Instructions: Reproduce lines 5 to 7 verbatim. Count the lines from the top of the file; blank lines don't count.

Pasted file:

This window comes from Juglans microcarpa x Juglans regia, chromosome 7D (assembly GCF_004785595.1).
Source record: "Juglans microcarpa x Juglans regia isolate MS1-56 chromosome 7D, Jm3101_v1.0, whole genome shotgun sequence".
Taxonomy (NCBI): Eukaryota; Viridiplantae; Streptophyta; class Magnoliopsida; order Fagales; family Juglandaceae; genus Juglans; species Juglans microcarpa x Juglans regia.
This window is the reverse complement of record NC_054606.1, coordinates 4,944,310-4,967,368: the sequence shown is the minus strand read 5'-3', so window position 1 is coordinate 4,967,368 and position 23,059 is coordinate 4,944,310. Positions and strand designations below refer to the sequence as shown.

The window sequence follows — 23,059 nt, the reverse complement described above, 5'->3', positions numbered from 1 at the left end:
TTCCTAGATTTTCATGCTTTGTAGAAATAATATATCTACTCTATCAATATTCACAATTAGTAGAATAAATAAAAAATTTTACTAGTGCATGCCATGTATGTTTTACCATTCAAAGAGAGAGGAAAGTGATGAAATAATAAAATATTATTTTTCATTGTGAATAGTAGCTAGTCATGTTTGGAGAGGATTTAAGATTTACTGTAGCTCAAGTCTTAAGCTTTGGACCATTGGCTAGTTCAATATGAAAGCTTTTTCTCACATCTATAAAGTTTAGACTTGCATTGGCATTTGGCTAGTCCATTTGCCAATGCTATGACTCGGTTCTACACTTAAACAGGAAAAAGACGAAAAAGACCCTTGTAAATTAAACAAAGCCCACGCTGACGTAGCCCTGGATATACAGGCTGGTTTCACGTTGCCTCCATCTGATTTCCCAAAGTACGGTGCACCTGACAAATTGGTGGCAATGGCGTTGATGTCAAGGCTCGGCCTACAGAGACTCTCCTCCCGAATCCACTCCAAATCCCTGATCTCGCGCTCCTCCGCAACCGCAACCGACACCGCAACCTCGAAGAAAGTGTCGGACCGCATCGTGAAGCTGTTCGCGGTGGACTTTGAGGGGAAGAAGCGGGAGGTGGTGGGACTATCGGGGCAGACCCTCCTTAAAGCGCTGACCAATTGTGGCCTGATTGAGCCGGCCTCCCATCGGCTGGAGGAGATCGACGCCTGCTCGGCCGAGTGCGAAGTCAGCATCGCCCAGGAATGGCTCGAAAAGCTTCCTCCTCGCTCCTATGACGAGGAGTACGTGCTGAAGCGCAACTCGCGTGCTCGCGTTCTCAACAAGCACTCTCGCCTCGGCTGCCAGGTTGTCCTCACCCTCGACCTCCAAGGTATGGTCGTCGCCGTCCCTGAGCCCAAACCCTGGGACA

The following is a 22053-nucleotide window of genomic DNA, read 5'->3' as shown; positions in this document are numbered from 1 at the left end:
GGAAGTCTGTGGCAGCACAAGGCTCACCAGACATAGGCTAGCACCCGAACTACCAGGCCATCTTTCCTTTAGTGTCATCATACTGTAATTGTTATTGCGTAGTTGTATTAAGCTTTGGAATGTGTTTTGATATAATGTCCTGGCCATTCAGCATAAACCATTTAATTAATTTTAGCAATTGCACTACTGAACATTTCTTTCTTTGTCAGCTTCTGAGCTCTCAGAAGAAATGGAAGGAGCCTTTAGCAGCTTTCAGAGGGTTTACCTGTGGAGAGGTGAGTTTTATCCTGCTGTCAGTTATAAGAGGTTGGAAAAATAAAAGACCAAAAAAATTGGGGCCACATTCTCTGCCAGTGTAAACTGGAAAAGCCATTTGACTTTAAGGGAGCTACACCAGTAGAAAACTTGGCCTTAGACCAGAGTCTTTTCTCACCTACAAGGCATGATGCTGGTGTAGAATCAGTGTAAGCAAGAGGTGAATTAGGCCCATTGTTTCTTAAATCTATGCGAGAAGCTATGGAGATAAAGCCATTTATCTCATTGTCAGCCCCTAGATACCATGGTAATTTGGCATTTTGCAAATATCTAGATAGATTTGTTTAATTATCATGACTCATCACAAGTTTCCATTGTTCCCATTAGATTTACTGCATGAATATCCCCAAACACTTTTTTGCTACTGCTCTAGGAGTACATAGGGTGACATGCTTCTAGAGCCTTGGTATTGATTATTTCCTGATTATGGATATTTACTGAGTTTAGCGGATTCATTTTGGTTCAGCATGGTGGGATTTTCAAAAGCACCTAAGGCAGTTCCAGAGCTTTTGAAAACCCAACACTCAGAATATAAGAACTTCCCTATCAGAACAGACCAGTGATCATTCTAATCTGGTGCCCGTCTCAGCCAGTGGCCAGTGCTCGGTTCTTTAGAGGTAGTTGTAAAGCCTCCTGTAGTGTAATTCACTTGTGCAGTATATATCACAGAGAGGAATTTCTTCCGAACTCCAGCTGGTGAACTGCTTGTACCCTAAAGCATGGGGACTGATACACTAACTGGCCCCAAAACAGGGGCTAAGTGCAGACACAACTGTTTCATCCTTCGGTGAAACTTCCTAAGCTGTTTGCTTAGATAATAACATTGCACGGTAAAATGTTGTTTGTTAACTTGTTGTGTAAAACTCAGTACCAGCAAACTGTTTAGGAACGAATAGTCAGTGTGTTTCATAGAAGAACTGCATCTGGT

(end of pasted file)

The window sequence follows — 23,059 nt, the reverse complement described above, 5'->3', positions numbered from 1 at the left end:
TTCCTAGATTTTCATGCTTTGTAGAAATAATATATCTACTCTATCAATATTCACAATTAGTAGAATAAATAAAAAATTTTACTAGTGCATGCCATGTATGTTTTACCATTCAAAGAGAGAGGAAAGTGATGAAATAATAAAATATTATTTTTCATTGTGAATAGTAGCTAGTCATGTTTGGAGAGGATTTAAGATTTACTGTAGCTCAAGTCTTAAGCTTTGGACCATTGGCTAGTTCAATATGAAAGCTTTTTCTCACATCTATAAAGTTTAGACTTGCATTGGCATTTGGCTAGTCCATTTGCCAATGCTATGACTCGGTTCTACACTTAAACAGGAAAAAGACGAAAAAGACCCTTGTAAATTAAACAAAGCCCACGCTGACGTAGCCCTGGATATACAGGCTGGTTTCACGTTGCCTCCATCTGATTTCCCAAAGTACGGTGCACCTGACAAATTGGTGGCAATGGCGTTGATGTCAAGGCTCGGCCTACAGAGACTCTCCTCCCGAATCCACTCCAAATCCCTGATCTCGCGCTCCTCCGCAACCGCAACCGACACCGCAACCTCGAAGAAAGTGTCGGACCGCATCGTGAAGCTGTTCGCGGTGGACTTTGAGGGGAAGAAGCGGGAGGTGGTGGGACTATCGGGGCAGACCCTCCTTAAAGCGCTGACCAATTGTGGCCTGATTGAGCCGGCCTCCCATCGGCTGGAGGAGATCGACGCCTGCTCGGCCGAGTGCGAAGTCAGCATCGCCCAGGAATGGCTCGAAAAGCTTCCTCCTCGCTCCTATGACGAGGAGTACGTGCTGAAGCGCAACTCGCGTGCTCGCGTTCTCAACAAGCACTCTCGCCTCGGCTGCCAGGTTGTCCTCACCCTCGACCTCCAAGGTATGGTCGTCGCCGTCCCTGAGCCCAAACCCTGGGACA

The following is a 22053-nucleotide window of genomic DNA, read 5'->3' as shown; positions in this document are numbered from 1 at the left end: